# What are the dangers of a DIY fuse in a multimeter?

For the past few years I have been running my Fluke 79III without a fuse in its F44.100A 1kV fuse holder. This has meant that I've been unable to use the 40mA circuit.

When I blew the old fuse, I discovered that it had been previously 'repaired' with another fuse soldered to the original Buss DMM-44/100 fuse. Then I went to look for replacement fuses and was aghast to find them selling for £10 each, so I wasn't surprised that the previous owner had 'repaired' the fuse rather than replacing it.

What I now wonder is what the consequences of once more 'repairing' this fuse might be. I don't play with three phase, and I'm unlikely to play with more than about 260VAC, so could I safely use a 250VAC, 500mA fast acting fuse in its place?

Watch Big Clives Things you should know about fuses. (including a 15kV one) video if Spehro Pefhany's answer hasn't already convinced you not to try this.

It's the same with disabling or bypassing any safety device, I believe you could be completely safe, but what if someone else picks it up and uses it? The danger is of arc flash, of course.

Perhaps if you could mark it (and cover the model/Cat/IEC markings that would lead one to believe that it's safe to use on 600VAC? "Do not use on mains". Not sure if that is legally necessary or sufficient in the UK, but it might reduce the possibility of injury.

Here's what's left of a multimeter that was involved in an accident that killed two people.

Evaluation of the meter circuit showed that it used a small glass 8AG fuse rated 0.5A at 250V for circuit protection on some functions. According to Underwriters Laboratories, the interrupting capacity of this style of fuse is only 35A at 250V. It has no specified interrupting rating above 250V. An estimate of the fault current through the meter shows that it could have been from several hundred to as much as 1,000A at 277V

The whole story is here. Note that the circuit was not even an industrial circuit, and "only" 277VAC phase-to-ground, but 480V phase-to-phase. The available fault current was not small.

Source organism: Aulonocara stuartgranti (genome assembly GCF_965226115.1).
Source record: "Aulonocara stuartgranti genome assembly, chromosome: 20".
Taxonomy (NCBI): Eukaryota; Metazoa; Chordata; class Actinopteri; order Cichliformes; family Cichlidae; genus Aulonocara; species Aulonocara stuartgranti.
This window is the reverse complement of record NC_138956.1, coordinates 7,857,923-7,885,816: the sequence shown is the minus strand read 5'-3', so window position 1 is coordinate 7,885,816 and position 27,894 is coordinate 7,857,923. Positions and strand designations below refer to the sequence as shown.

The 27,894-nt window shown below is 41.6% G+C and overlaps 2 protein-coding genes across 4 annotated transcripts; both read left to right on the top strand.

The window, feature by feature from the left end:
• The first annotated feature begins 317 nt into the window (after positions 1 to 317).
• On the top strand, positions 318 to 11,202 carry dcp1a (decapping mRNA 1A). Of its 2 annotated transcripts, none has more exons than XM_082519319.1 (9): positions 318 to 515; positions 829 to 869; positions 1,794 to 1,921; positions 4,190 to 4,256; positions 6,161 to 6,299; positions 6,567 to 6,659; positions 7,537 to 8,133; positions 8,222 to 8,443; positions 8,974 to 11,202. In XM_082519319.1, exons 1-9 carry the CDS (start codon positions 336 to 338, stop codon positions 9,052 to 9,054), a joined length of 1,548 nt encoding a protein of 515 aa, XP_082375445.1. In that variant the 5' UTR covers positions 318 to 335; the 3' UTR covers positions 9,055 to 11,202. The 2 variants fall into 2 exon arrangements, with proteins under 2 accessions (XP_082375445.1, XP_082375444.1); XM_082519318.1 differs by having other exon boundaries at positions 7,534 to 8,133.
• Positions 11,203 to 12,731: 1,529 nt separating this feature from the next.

I once tested some 5A/250VAC rated ordinary 5x20mm fuses on a light industrial 240V circuit (50A circuit). Almost every time they arced from end cap to end cap, and the glass tube literally exploded. Molten metal was found to have solidified in a layer on the glass shards, so there was a cloud of it after the tube ruptured. A plastic housing would have contained the shards, but anyone foolish enough to be closely observing without a face shield or safety glasses could have been injured or blinded. Interrupting (current) capacity is an important factor, and it's not marked on fuses generally.

Wow, there's a huge price range on that fuse- I see everything from $5 to$36.

• +1 for picture alone. No way an LCD display explodes in flame, but I have seen tiny curls of smoke rise from the meter coils of an analog multimeter. – Wayfaring Stranger Jan 31 '14 at 12:59
• @WayfaringStranger re "No way" -> That may have been a typo. If not, read the answer again. Death happens. As it did in this case. – Russell McMahon Jan 6 at 2:35

The risk of fitting a fuse with inadequate breaking capacity is that it fails to interrupt the fault current (see note below) and instead arcs over. If you are working on a high current circuit at the time that can mean your multimeter exploding in your face causing serious injury or in extreme cases even death.

Glass fuses are especially bad. They have very low breaking capacity, often as low as tens of amps. A cheap ceramic HRC fuse would be much better than a glass one but would still not provide as much protection as the correct specified fuse.

Interestingly, looking at Farnell (I'm assuming from the pound sign in your question that you are in the UK), it seems that the Bussman branded fuse is £12.15 (ex VAT) BUT they seem to have a suitable fuse sold as a fluke spare part for only £3.70 (again, ex VAT). At that price. there is no reason not to fit the correct fuse.

Note: Fault in this context can include both actual faults in the circuit you are working on and user screwups like plugging the probes into the wrong sockets.